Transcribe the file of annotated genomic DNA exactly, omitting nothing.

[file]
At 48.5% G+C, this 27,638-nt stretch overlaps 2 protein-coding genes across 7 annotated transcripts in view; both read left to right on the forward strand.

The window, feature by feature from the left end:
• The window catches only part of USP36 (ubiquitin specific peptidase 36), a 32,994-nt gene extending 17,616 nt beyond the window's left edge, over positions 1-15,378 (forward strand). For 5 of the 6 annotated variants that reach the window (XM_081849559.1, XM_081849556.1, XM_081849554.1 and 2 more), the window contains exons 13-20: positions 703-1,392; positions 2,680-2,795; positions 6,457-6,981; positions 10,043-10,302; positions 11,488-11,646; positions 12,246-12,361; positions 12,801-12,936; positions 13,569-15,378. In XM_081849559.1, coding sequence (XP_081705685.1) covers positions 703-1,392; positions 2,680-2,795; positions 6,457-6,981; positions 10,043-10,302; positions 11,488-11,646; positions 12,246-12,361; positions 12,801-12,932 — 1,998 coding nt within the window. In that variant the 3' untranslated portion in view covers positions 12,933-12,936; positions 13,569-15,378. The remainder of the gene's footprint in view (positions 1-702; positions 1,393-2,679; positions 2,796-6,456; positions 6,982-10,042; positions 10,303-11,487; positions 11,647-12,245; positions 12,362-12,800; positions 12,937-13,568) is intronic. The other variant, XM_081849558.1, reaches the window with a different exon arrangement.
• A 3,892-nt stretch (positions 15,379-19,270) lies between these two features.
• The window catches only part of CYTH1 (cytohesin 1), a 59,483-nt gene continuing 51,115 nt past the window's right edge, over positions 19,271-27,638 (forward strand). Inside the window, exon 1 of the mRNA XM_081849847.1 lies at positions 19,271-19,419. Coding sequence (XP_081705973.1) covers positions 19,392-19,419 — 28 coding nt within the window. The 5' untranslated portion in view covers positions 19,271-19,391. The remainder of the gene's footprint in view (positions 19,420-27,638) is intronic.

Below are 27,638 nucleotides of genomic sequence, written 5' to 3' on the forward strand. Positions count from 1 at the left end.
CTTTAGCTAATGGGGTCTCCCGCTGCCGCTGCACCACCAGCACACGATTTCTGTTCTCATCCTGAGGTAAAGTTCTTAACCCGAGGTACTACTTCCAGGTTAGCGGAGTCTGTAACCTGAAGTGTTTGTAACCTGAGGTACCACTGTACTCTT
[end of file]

At 48.5% G+C, this 27,638-nt stretch overlaps 2 protein-coding genes across 7 annotated transcripts in view; both read left to right on the forward strand.

The window, feature by feature from the left end:
• The window catches only part of USP36 (ubiquitin specific peptidase 36), a 32,994-nt gene extending 17,616 nt beyond the window's left edge, over positions 1-15,378 (forward strand). For 5 of the 6 annotated variants that reach the window (XM_081849559.1, XM_081849556.1, XM_081849554.1 and 2 more), the window contains exons 13-20: positions 703-1,392; positions 2,680-2,795; positions 6,457-6,981; positions 10,043-10,302; positions 11,488-11,646; positions 12,246-12,361; positions 12,801-12,936; positions 13,569-15,378. In XM_081849559.1, coding sequence (XP_081705685.1) covers positions 703-1,392; positions 2,680-2,795; positions 6,457-6,981; positions 10,043-10,302; positions 11,488-11,646; positions 12,246-12,361; positions 12,801-12,932 — 1,998 coding nt within the window. In that variant the 3' untranslated portion in view covers positions 12,933-12,936; positions 13,569-15,378. The remainder of the gene's footprint in view (positions 1-702; positions 1,393-2,679; positions 2,796-6,456; positions 6,982-10,042; positions 10,303-11,487; positions 11,647-12,245; positions 12,362-12,800; positions 12,937-13,568) is intronic. The other variant, XM_081849558.1, reaches the window with a different exon arrangement.
• A 3,892-nt stretch (positions 15,379-19,270) lies between these two features.
• The window catches only part of CYTH1 (cytohesin 1), a 59,483-nt gene continuing 51,115 nt past the window's right edge, over positions 19,271-27,638 (forward strand). Inside the window, exon 1 of the mRNA XM_081849847.1 lies at positions 19,271-19,419. Coding sequence (XP_081705973.1) covers positions 19,392-19,419 — 28 coding nt within the window. The 5' untranslated portion in view covers positions 19,271-19,391. The remainder of the gene's footprint in view (positions 19,420-27,638) is intronic.

Below are 27,638 nucleotides of genomic sequence, written 5' to 3' on the forward strand. Positions count from 1 at the left end.
CTTTAGCTAATGGGGTCTCCCGCTGCCGCTGCACCACCAGCACACGATTTCTGTTCTCATCCTGAGGTAAAGTTCTTAACCCGAGGTACTACTTCCAGGTTAGCGGAGTCTGTAACCTGAAGTGTTTGTAACCTGAGGTACCACTGTACTCTT